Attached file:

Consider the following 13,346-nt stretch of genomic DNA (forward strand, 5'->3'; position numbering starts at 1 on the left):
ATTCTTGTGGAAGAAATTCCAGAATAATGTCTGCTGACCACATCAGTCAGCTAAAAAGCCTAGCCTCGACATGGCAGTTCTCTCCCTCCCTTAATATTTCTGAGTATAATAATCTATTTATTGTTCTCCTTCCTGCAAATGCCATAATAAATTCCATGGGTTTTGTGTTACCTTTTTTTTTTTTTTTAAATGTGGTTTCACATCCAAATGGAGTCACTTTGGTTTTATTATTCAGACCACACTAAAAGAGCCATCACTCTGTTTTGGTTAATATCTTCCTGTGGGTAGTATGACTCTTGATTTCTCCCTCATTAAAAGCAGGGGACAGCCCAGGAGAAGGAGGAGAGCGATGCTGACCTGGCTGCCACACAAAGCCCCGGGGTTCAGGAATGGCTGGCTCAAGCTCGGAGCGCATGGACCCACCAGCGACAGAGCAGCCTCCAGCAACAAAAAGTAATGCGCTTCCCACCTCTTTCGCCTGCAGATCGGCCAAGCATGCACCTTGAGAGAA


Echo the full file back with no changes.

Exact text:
Consider the following 13,346-nt stretch of genomic DNA (forward strand, 5'->3'; position numbering starts at 1 on the left):
ATTCTTGTGGAAGAAATTCCAGAATAATGTCTGCTGACCACATCAGTCAGCTAAAAAGCCTAGCCTCGACATGGCAGTTCTCTCCCTCCCTTAATATTTCTGAGTATAATAATCTATTTATTGTTCTCCTTCCTGCAAATGCCATAATAAATTCCATGGGTTTTGTGTTACCTTTTTTTTTTTTTTTAAATGTGGTTTCACATCCAAATGGAGTCACTTTGGTTTTATTATTCAGACCACACTAAAAGAGCCATCACTCTGTTTTGGTTAATATCTTCCTGTGGGTAGTATGACTCTTGATTTCTCCCTCATTAAAAGCAGGGGACAGCCCAGGAGAAGGAGGAGAGCGATGCTGACCTGGCTGCCACACAAAGCCCCGGGGTTCAGGAATGGCTGGCTCAAGCTCGGAGCGCATGGACCCACCAGCGACAGAGCAGCCTCCAGCAACAAAAAGTAATGCGCTTCCCACCTCTTTCGCCTGCAGATCGGCCAAGCATGCACCTTGAGAGAA